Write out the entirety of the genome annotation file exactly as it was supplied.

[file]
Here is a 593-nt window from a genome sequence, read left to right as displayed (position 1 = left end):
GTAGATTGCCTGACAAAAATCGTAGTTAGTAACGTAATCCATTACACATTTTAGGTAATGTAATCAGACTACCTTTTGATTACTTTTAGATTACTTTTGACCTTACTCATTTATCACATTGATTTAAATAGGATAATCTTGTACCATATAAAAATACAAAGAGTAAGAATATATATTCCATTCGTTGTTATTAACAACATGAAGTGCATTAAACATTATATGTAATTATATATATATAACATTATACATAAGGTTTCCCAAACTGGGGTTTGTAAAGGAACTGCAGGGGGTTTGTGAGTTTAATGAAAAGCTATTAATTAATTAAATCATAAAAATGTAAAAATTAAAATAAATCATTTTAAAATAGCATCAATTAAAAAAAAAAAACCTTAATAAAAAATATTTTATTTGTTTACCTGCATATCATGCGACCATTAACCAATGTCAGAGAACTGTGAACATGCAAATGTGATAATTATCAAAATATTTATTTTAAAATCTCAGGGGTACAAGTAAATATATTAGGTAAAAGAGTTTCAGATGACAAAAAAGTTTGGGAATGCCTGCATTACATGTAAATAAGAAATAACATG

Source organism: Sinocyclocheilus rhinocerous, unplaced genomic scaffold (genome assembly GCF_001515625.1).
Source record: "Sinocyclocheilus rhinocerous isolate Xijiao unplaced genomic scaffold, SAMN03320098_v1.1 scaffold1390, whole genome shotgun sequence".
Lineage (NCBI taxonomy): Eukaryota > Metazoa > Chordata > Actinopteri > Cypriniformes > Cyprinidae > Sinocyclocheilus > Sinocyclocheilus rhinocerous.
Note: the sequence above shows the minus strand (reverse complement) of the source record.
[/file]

Here is a 593-nt window from a genome sequence, read left to right as displayed (position 1 = left end):
GTAGATTGCCTGACAAAAATCGTAGTTAGTAACGTAATCCATTACACATTTTAGGTAATGTAATCAGACTACCTTTTGATTACTTTTAGATTACTTTTGACCTTACTCATTTATCACATTGATTTAAATAGGATAATCTTGTACCATATAAAAATACAAAGAGTAAGAATATATATTCCATTCGTTGTTATTAACAACATGAAGTGCATTAAACATTATATGTAATTATATATATATAACATTATACATAAGGTTTCCCAAACTGGGGTTTGTAAAGGAACTGCAGGGGGTTTGTGAGTTTAATGAAAAGCTATTAATTAATTAAATCATAAAAATGTAAAAATTAAAATAAATCATTTTAAAATAGCATCAATTAAAAAAAAAAAACCTTAATAAAAAATATTTTATTTGTTTACCTGCATATCATGCGACCATTAACCAATGTCAGAGAACTGTGAACATGCAAATGTGATAATTATCAAAATATTTATTTTAAAATCTCAGGGGTACAAGTAAATATATTAGGTAAAAGAGTTTCAGATGACAAAAAAGTTTGGGAATGCCTGCATTACATGTAAATAAGAAATAACATG

Source organism: Sinocyclocheilus rhinocerous, unplaced genomic scaffold (genome assembly GCF_001515625.1).
Source record: "Sinocyclocheilus rhinocerous isolate Xijiao unplaced genomic scaffold, SAMN03320098_v1.1 scaffold1390, whole genome shotgun sequence".
Lineage (NCBI taxonomy): Eukaryota > Metazoa > Chordata > Actinopteri > Cypriniformes > Cyprinidae > Sinocyclocheilus > Sinocyclocheilus rhinocerous.
Note: the sequence above shows the minus strand (reverse complement) of the source record.